Lord Of The Flies : Representation Of Violence And War

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Lord Of The Flies: Representation Of Violence and War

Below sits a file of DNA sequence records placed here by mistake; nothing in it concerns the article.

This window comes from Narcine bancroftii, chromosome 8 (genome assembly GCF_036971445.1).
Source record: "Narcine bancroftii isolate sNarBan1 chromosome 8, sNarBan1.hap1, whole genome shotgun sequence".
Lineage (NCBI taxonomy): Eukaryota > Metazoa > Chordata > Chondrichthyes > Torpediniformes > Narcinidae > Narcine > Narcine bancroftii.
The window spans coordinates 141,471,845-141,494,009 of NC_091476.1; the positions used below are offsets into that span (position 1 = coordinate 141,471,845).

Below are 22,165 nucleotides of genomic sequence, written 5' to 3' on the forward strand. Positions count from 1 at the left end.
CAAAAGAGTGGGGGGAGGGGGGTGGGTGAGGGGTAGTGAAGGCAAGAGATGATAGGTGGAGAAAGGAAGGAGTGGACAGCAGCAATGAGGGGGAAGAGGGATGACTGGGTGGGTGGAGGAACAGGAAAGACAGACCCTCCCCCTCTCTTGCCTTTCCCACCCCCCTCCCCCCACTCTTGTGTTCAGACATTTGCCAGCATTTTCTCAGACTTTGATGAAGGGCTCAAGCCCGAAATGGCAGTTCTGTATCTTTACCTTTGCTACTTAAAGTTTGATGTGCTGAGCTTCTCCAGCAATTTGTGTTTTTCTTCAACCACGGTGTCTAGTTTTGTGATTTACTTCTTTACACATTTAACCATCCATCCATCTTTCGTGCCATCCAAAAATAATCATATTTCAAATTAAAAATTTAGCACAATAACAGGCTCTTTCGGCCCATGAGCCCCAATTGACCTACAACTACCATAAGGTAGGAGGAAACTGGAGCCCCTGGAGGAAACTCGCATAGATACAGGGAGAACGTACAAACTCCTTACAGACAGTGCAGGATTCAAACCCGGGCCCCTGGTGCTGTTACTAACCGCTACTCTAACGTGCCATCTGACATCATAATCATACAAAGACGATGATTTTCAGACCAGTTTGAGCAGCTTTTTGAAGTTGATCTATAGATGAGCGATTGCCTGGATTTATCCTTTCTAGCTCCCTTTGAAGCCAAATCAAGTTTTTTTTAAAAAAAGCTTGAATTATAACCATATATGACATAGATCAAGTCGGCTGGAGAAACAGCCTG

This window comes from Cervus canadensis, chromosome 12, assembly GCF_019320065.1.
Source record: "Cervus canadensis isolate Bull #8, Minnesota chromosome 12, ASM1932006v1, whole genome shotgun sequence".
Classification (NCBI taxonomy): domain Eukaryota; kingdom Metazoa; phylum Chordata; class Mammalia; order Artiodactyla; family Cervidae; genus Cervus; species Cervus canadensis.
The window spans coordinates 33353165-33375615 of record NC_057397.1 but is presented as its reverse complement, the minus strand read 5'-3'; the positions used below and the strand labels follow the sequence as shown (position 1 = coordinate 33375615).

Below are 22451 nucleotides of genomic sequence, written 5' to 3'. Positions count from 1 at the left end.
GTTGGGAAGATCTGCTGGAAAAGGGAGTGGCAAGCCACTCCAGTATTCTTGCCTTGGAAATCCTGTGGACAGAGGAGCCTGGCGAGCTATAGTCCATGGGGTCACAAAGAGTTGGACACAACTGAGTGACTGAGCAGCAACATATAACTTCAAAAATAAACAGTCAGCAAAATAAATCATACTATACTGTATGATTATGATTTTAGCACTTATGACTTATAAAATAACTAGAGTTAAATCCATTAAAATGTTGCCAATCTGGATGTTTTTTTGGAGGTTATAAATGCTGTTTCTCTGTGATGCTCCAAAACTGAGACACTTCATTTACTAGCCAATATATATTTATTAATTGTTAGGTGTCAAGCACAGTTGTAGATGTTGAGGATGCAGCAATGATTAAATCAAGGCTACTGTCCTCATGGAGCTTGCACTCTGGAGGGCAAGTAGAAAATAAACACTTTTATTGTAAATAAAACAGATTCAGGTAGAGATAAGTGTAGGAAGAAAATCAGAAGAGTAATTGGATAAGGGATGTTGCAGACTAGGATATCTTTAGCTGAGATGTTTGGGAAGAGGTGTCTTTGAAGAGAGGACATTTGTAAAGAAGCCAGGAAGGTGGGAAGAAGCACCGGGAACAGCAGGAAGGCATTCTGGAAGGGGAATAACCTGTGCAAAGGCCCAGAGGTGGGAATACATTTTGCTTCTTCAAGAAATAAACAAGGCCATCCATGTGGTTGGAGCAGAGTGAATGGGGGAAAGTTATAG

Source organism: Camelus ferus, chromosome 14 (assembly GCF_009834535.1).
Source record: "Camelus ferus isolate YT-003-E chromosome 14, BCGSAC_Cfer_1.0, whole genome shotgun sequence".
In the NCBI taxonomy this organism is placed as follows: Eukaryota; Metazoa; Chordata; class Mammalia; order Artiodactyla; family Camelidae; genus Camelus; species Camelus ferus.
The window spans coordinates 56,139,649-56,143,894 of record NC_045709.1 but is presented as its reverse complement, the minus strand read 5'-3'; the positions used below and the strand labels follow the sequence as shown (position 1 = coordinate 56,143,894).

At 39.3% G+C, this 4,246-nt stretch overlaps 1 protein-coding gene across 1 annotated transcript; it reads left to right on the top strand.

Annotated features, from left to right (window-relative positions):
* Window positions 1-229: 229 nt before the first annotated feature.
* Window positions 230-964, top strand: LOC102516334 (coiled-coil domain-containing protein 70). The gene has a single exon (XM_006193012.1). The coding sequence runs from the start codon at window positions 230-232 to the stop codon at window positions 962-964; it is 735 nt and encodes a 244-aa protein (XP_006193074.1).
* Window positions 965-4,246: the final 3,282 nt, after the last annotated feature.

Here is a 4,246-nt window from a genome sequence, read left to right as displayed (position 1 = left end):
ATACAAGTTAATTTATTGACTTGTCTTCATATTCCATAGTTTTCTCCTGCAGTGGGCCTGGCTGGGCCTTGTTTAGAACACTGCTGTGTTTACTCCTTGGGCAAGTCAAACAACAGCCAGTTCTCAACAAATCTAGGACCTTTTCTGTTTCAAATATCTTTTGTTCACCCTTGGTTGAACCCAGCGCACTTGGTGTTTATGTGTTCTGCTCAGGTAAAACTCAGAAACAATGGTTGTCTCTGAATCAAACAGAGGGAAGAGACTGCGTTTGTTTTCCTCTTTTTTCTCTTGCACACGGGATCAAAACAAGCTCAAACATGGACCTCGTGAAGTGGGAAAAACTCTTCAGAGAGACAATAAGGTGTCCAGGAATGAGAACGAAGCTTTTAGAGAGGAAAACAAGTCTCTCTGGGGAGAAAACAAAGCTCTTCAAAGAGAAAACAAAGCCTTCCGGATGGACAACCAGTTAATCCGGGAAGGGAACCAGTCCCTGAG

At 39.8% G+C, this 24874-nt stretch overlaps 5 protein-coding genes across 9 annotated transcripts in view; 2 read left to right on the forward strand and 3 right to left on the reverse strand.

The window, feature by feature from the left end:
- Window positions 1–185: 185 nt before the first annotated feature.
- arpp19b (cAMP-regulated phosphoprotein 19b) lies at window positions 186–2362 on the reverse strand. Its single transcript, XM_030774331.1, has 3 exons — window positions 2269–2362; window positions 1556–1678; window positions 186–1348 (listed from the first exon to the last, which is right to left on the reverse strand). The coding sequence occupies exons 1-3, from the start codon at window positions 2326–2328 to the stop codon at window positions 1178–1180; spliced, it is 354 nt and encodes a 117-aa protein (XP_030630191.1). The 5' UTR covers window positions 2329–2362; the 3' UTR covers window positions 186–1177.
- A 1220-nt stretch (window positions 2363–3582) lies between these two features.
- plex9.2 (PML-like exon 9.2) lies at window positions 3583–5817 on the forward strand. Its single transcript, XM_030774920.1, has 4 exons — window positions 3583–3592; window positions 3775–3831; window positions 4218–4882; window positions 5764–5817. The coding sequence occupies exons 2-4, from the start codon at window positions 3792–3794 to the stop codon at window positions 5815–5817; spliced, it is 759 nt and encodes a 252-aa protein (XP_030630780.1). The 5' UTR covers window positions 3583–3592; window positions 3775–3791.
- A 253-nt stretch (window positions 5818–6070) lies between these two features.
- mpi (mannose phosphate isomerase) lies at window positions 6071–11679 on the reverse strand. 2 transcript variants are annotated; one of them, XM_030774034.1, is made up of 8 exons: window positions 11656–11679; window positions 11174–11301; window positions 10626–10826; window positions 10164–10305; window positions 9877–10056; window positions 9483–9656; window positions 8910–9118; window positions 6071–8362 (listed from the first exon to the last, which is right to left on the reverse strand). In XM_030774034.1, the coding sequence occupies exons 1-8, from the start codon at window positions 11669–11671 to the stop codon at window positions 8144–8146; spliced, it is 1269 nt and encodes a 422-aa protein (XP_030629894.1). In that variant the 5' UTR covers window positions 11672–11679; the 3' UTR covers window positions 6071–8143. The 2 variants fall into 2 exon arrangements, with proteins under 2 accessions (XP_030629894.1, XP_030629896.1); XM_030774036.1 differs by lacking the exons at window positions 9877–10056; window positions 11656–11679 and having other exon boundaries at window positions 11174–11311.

Dietrich Bonhoeffer, a German theologian, states that “ The ultimate test of a moral society is the kind of world that it leaves to its children.” In William Golding’s Lord Of The Flies, societal topics run rampant throughout the text with Golding’s use of individuals to represent different aspects of society. Many writers view the Lord Of The Flies as an allegory, as societal topics such as politics make appearances throughout the text. In the 1940’s Golding served in The Royal Navy of England during World War II for 6 years. These six years of experience in the war play a major role in his text. Having been a witness to the the hardships and cruelties associated with war, Golding utilizes these experiences in the novel to display the cruelty of men and their inner savagery. His use of young boys to promote this theme makes it all the more significant. In his novel, Lord of The Flies, Golding’s use of literary devices such as characterization and symbolism serve as allegories to the negative aspects of society, and display Golding’s pessimistic view towards war and violence in society. Golding characterizes Jack and Ralph as representations of the conflicting powers of today’s world. Jack embodies a tyrannical leader, acting ruthless, yet effectively. Jack’s representation greatly contrasts with Ralph’s who represents a democratic leader that sees the importance of a social order. These conflicting beliefs play
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